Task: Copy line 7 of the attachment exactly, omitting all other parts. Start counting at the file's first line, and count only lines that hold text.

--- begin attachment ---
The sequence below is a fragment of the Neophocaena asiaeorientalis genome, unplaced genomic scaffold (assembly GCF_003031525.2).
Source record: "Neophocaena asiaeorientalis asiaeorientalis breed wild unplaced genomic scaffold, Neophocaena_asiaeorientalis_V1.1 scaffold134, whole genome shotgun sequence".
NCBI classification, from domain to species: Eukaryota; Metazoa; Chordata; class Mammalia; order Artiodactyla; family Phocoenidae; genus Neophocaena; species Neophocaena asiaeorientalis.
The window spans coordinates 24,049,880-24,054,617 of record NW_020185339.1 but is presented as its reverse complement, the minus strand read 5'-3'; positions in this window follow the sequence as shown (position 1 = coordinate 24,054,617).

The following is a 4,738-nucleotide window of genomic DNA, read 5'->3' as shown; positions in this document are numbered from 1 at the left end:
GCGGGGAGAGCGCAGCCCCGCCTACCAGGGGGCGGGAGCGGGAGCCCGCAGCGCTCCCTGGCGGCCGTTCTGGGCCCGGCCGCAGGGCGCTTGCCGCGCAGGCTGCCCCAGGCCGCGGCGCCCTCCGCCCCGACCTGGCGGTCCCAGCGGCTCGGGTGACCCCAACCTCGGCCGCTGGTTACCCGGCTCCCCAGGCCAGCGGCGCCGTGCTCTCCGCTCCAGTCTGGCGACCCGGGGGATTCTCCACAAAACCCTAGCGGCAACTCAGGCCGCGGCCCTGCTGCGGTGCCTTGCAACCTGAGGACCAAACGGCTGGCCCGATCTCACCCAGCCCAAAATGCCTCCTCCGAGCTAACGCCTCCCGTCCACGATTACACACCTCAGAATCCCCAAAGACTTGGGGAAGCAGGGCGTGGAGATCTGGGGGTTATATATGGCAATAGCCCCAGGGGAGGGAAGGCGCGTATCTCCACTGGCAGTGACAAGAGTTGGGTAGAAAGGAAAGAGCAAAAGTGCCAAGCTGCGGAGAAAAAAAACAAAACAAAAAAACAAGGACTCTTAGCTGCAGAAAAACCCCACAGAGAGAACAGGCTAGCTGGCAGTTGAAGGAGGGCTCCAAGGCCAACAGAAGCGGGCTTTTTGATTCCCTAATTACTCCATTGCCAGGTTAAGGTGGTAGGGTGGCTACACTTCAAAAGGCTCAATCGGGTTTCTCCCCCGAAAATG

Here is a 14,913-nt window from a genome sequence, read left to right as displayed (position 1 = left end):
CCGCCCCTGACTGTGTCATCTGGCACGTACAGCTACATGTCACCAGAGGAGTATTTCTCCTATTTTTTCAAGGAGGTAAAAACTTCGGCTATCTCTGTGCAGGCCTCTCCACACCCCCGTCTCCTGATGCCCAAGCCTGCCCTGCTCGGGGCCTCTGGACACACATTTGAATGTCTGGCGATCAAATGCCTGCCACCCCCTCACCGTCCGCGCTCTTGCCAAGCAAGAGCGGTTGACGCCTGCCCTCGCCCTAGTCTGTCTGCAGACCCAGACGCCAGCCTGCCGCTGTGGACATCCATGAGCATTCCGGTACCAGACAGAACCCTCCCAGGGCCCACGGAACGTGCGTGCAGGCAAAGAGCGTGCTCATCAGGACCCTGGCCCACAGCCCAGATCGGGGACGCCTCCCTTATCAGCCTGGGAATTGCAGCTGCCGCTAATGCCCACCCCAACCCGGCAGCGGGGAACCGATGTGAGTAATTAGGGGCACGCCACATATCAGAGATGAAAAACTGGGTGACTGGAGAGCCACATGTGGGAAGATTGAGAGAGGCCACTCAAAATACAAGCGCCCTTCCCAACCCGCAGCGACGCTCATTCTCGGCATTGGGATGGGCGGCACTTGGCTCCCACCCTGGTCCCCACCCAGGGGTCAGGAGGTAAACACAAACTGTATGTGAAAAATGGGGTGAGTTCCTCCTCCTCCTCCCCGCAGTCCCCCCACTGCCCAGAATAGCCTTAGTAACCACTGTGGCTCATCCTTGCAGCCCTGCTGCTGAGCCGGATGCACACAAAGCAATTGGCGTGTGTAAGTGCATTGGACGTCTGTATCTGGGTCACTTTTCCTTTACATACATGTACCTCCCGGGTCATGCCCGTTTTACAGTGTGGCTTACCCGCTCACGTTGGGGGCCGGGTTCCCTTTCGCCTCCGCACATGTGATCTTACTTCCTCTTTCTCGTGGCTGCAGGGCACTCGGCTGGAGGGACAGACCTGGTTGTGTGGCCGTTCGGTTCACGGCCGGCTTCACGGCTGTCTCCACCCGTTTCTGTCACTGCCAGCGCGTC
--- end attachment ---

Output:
Here is a 14,913-nt window from a genome sequence, read left to right as displayed (position 1 = left end):